A slight sore after delivery is likely to be an expected guest, but what may strike you harder is the delay in postpartum problems from bloated breasts to cramps. The types of pains you experience after childbirth can be bitter and to the extremes of making it difficult for you to care for your baby as much as you would want to. Depending on your well-being and health scale, the postpartum pains can last for as long as three months post childbirth. This is because the changes that your body was a constant to for 9 months are now being brought back to the pre-pregnancy state, affecting the vagina, breasts, stomach, lower abdominal area, back and pelvis. To know what kind of pain needs a doctor’s supervision, take a look at the different types.
This type of pain is of the nature of a cramp and is triggered by post –partum contractions of the uterus. The contraction of the uterus starts almost immediately after the baby is born and may last for over 6 weeks until the uterus is finally back to its original size and location. Oxytocin, the hormone that influences the contraction of the uterus, is released in great amounts soon after childbirth and it is during this time that the woman experiences pain the most. Breastfeeding also causes the hormone to release, which may cause pain to the woman. It is important that a woman urinates frequently to ensure that the uterus contracts appropriately. A full bladder can lead to after pains. After pains are normal and do not need a doctor’s attention. They are symbolic of the body recovery.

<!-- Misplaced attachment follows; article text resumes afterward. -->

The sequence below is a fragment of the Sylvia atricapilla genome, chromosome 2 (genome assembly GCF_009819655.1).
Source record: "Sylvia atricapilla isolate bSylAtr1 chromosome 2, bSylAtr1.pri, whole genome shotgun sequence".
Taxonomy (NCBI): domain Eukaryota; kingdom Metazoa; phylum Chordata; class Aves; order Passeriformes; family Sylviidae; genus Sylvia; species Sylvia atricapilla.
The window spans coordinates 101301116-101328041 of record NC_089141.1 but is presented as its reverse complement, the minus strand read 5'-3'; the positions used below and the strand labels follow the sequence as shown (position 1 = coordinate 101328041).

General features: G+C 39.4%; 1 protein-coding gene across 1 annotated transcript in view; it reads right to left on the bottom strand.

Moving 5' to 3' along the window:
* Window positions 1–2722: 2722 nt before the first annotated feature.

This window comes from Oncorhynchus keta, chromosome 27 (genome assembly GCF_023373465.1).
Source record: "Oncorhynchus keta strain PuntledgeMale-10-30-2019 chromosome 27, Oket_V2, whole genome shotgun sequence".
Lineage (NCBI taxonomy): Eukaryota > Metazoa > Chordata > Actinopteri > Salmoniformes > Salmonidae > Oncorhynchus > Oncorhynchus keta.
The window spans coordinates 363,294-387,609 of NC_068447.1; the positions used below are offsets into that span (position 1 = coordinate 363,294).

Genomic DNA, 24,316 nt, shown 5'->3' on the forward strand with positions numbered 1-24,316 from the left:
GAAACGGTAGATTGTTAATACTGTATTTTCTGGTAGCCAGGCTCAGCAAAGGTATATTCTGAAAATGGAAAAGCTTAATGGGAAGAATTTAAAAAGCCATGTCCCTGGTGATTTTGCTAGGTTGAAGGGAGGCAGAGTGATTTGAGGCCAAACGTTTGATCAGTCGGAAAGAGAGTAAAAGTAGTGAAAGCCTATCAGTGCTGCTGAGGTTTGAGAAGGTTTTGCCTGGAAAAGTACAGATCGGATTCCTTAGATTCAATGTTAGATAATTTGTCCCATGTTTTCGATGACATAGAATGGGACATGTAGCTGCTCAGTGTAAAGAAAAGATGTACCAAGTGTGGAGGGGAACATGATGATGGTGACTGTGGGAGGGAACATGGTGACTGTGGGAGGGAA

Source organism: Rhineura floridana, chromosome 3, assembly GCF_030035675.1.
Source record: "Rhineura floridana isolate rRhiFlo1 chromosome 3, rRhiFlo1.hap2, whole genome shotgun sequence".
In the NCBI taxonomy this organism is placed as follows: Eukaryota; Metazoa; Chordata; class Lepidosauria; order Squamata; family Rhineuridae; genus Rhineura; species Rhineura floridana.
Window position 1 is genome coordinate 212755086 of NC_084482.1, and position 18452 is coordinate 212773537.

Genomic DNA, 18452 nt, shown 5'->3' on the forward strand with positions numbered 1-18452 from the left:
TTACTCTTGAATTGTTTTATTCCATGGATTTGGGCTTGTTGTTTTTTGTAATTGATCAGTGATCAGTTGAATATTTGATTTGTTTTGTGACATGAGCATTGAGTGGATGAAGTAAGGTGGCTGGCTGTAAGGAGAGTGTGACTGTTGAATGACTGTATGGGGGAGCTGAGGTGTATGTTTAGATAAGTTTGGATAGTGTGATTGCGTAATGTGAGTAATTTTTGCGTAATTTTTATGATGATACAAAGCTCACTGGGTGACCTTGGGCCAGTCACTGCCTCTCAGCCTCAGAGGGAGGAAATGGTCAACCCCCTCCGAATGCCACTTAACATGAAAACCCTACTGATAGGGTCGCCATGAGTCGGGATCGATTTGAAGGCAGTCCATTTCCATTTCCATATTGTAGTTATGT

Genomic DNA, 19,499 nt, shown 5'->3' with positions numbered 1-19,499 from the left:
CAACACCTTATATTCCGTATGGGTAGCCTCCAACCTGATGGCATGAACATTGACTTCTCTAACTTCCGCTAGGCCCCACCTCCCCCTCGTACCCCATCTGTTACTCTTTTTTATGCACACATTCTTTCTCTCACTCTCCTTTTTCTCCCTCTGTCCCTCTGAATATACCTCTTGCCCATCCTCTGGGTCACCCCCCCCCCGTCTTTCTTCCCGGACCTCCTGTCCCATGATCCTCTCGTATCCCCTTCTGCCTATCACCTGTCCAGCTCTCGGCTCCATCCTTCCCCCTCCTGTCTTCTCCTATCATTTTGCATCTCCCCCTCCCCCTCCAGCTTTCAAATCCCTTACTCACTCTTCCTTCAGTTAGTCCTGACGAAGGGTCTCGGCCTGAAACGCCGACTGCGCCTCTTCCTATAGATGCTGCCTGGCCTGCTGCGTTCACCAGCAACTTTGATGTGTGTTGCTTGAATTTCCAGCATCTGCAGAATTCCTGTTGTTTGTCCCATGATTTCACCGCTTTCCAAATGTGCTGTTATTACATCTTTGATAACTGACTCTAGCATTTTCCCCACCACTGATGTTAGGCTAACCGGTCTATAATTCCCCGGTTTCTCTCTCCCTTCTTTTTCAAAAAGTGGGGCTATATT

A lot of women find it difficult to have normal bowel movements after childbirth. This is mostly because of the fact that the muscles of the rectum get tired during the process of childbirth. Hormones that trigger labour may also lead to constipation. Constipation can be dealt with the help of consumption of a diet that is rich in fiber and plenty of fluids.
The entire process of giving birth puts a lot of stress on the pelvic and abdominal muscles. These muscles must be given rest for a few days to recover from the strain. If your muscles are achy, they are so because the delivery was taxing and are therefore, normal. You may take painkillers along with plenty of rest to ease the aches.
Soon after childbirth, the breasts may be full with milk and the nipples sore because of the suckling of the baby. Such discomfort is experienced by most women who have just given birth and is normal.
The expansion of the uterus at the time of pregnancy and the baby’s weight can put excess strain on your back. This pain may aggravate if your labour prolongs and you maintain an incorrect posture while nursing. The back pain is normal as long as it lingers only a few months after delivery.
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